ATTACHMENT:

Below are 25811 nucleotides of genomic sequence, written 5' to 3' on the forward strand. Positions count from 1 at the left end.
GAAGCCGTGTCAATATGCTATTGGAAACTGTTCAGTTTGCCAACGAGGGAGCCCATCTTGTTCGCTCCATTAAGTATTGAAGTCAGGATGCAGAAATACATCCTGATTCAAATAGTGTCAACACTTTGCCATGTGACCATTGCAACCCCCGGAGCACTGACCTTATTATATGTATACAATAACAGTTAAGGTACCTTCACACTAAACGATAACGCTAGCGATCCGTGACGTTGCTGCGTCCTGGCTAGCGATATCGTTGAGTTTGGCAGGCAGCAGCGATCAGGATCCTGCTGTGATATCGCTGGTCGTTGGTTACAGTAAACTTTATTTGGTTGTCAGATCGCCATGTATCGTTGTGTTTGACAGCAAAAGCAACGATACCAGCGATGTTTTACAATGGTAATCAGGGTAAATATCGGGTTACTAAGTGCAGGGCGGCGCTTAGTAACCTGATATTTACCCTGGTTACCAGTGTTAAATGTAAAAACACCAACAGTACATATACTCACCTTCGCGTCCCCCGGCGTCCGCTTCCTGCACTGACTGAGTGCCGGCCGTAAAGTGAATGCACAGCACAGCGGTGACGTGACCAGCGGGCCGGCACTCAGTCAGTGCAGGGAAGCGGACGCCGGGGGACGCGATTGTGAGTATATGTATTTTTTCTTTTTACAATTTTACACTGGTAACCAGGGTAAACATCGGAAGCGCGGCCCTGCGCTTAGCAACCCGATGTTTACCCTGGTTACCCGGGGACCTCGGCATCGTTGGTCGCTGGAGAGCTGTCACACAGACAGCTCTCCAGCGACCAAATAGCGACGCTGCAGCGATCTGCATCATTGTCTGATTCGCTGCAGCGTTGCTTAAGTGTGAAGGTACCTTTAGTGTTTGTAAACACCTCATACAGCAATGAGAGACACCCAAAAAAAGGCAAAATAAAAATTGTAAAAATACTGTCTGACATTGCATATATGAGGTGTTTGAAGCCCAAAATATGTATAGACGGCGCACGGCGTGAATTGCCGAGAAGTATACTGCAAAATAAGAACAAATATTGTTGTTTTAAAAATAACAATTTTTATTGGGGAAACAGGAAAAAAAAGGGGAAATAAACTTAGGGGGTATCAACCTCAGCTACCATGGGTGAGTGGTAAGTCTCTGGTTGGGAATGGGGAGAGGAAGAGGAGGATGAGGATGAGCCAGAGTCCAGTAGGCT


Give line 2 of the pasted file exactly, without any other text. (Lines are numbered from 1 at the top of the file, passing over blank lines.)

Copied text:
GAAGCCGTGTCAATATGCTATTGGAAACTGTTCAGTTTGCCAACGAGGGAGCCCATCTTGTTCGCTCCATTAAGTATTGAAGTCAGGATGCAGAAATACATCCTGATTCAAATAGTGTCAACACTTTGCCATGTGACCATTGCAACCCCCGGAGCACTGACCTTATTATATGTATACAATAACAGTTAAGGTACCTTCACACTAAACGATAACGCTAGCGATCCGTGACGTTGCTGCGTCCTGGCTAGCGATATCGTTGAGTTTGGCAGGCAGCAGCGATCAGGATCCTGCTGTGATATCGCTGGTCGTTGGTTACAGTAAACTTTATTTGGTTGTCAGATCGCCATGTATCGTTGTGTTTGACAGCAAAAGCAACGATACCAGCGATGTTTTACAATGGTAATCAGGGTAAATATCGGGTTACTAAGTGCAGGGCGGCGCTTAGTAACCTGATATTTACCCTGGTTACCAGTGTTAAATGTAAAAACACCAACAGTACATATACTCACCTTCGCGTCCCCCGGCGTCCGCTTCCTGCACTGACTGAGTGCCGGCCGTAAAGTGAATGCACAGCACAGCGGTGACGTGACCAGCGGGCCGGCACTCAGTCAGTGCAGGGAAGCGGACGCCGGGGGACGCGATTGTGAGTATATGTATTTTTTCTTTTTACAATTTTACACTGGTAACCAGGGTAAACATCGGAAGCGCGGCCCTGCGCTTAGCAACCCGATGTTTACCCTGGTTACCCGGGGACCTCGGCATCGTTGGTCGCTGGAGAGCTGTCACACAGACAGCTCTCCAGCGACCAAATAGCGACGCTGCAGCGATCTGCATCATTGTCTGATTCGCTGCAGCGTTGCTTAAGTGTGAAGGTACCTTTAGTGTTTGTAAACACCTCATACAGCAATGAGAGACACCCAAAAAAAGGCAAAATAAAAATTGTAAAAATACTGTCTGACATTGCATATATGAGGTGTTTGAAGCCCAAAATATGTATAGACGGCGCACGGCGTGAATTGCCGAGAAGTATACTGCAAAATAAGAACAAATATTGTTGTTTTAAAAATAACAATTTTTATTGGGGAAACAGGAAAAAAAAGGGGAAATAAACTTAGGGGGTATCAACCTCAGCTACCATGGGTGAGTGGTAAGTCTCTGGTTGGGAATGGGGAGAGGAAGAGGAGGATGAGGATGAGCCAGAGTCCAGTAGGCT